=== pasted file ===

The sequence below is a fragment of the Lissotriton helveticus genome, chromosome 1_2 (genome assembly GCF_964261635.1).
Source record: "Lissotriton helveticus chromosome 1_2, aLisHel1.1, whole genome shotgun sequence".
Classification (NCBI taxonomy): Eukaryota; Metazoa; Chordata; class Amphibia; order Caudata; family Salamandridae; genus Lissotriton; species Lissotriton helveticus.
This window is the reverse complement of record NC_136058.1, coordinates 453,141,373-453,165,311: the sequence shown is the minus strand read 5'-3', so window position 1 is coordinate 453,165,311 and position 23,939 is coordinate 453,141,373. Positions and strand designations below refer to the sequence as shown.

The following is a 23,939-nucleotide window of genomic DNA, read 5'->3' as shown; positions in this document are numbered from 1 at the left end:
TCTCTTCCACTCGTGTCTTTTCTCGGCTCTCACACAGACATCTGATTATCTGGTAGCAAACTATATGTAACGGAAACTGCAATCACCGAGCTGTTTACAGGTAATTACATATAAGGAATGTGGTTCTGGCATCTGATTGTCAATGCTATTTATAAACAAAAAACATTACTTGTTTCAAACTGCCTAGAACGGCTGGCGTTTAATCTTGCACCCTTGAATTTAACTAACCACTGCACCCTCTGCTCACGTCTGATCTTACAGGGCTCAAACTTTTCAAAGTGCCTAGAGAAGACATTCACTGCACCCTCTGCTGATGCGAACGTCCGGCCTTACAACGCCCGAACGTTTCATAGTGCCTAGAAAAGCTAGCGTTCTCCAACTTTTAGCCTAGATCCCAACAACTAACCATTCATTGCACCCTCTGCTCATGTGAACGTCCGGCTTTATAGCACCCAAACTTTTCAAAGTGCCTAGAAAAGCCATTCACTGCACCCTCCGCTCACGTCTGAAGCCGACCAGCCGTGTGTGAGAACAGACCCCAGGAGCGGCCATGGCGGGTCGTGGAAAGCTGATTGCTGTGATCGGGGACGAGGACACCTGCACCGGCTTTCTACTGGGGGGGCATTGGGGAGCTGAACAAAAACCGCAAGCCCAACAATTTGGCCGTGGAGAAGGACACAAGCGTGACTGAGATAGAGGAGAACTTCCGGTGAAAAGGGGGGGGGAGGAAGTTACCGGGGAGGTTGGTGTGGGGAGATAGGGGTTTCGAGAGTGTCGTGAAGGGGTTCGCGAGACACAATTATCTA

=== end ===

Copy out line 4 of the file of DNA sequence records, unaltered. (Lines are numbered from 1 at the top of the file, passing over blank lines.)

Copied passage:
This window is the reverse complement of record NC_136058.1, coordinates 453,141,373-453,165,311: the sequence shown is the minus strand read 5'-3', so window position 1 is coordinate 453,165,311 and position 23,939 is coordinate 453,141,373. Positions and strand designations below refer to the sequence as shown.